Project Management

[ Project Management Topics ]

Project Risk Management

It is generally not possible to eliminate all risk in a project. Thus, a project manager needs to identify, analyze, and respond to project risk and determine levels of acceptable risk tolerance. Risk can be both an opportunity or a threat to project objectives. Generally this consists of six processes as defined by the Project Management Institute (2000):

  1. Risk management planning - deciding how to approach and plan for risk
  2. Risk identification - determining what risks may affect the project and the risk characteristics
  3. Qualitative risk analysis - assessing the likelihood and impact of identifiable risks
  4. Quantitative risk analysis - numerically analyzing the probability of each risk and consequence
  5. Risk response planning (risk mitigation)- determining options and actions in the case or risk that improve opportunities and limit threats
  6. Risk monitoring and control - keeping track of identified risks, identifying new risks, executing risk plans, and evaluating effectiveness in limiting risk

What is project risk? Well, "project risk is an uncertain event or condition that, if it occurs, has a positive or a negative effect on a project objective. A risk has a cause and, if it occurs, a consequence. For example, a cause may be requiring a permit or having limited personnel assigned to the project. The risk even is that the permit may take longer than planned, or the personnel may not be adequate for the task. If either of these uncertain events occur, there will be a consequence on the project cost, schedule, or quality. Risk conditions could include aspects of the project environment that may contribute to project risk such as poor project management practices, or dependency on external participants that cannot be controlled." (Project Management Institute, 2000, p. 127)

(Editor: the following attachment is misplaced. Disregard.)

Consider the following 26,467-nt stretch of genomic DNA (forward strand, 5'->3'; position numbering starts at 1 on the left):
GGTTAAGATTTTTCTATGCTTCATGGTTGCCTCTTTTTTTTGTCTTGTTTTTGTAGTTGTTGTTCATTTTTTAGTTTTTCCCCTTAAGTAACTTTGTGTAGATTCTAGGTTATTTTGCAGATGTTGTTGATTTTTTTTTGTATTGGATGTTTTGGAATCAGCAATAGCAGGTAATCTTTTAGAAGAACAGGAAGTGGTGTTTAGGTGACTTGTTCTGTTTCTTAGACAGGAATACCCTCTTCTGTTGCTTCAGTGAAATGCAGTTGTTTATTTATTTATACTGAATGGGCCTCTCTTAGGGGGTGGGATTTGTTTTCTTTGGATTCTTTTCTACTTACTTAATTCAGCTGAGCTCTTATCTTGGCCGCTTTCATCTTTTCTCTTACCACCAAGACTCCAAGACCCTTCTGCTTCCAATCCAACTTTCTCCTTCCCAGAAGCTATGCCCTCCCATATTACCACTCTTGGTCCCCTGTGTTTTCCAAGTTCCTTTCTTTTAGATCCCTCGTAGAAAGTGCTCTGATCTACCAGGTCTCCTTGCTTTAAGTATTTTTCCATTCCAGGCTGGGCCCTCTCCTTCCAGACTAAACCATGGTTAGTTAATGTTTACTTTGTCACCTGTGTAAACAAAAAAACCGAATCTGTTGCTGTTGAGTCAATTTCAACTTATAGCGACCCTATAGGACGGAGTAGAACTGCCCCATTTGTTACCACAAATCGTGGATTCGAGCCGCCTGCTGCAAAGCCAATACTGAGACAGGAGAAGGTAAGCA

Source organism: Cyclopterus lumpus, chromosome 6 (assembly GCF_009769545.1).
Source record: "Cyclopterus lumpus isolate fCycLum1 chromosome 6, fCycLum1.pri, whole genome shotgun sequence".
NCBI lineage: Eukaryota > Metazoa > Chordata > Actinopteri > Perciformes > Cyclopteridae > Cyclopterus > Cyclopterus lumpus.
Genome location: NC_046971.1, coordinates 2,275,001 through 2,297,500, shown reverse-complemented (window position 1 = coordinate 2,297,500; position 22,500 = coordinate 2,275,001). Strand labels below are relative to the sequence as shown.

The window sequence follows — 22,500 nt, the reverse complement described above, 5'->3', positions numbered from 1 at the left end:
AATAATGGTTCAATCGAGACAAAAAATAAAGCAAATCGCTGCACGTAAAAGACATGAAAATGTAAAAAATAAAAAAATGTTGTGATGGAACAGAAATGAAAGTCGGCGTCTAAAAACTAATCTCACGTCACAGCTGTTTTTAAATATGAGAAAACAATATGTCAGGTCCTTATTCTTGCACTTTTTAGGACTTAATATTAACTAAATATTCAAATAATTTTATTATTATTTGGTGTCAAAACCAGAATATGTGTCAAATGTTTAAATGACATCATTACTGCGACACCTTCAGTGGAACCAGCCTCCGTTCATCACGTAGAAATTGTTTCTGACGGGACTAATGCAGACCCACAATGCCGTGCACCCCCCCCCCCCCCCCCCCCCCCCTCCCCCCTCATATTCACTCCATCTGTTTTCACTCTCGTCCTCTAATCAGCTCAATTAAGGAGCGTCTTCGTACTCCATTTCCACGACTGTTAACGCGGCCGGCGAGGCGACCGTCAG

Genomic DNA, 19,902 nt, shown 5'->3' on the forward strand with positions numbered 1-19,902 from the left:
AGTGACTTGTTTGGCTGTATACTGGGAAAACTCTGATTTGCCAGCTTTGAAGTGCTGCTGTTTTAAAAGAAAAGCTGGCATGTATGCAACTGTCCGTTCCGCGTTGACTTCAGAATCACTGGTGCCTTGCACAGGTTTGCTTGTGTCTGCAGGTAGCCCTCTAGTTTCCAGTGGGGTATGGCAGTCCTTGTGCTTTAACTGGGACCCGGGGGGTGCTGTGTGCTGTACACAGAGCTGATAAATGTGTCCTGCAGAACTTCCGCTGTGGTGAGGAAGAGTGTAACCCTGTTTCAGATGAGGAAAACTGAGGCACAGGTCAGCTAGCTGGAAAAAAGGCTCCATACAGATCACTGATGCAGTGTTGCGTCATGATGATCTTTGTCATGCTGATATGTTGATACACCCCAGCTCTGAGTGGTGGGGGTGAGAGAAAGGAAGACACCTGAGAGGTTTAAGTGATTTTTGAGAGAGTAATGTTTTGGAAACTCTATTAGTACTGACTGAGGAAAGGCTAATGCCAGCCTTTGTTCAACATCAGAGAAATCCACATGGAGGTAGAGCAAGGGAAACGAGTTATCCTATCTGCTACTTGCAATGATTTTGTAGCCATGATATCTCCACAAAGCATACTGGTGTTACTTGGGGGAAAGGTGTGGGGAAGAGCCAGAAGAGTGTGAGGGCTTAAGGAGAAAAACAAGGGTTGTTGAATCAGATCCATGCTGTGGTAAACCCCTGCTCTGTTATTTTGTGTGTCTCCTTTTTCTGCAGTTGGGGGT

Risk Powerpoint Presentation

Identifying and mitigating Risk

As a part of risk management, the project team should work to identify risks from the start of the project and then identify what can be done to mitigate or remove that risk.

Some projects will be more risk tolerant than others because there is more potential benefit. However, almost all projects have risks that could stop the project which if addressed could be avoided or minimized. For example, an outdoor concert runs the risk of rain the day of the concert.

In essence, with risk, we can :

Porters Five Forces

Importance/Performance Matrix

Importance/Performance Matrix

Image taken from

----- REFERENCES -----

Project Management Institute (2000). A Guide to the Project Managment Body of Knowledge. Newton Square, PA: Project Management Institute, Inc.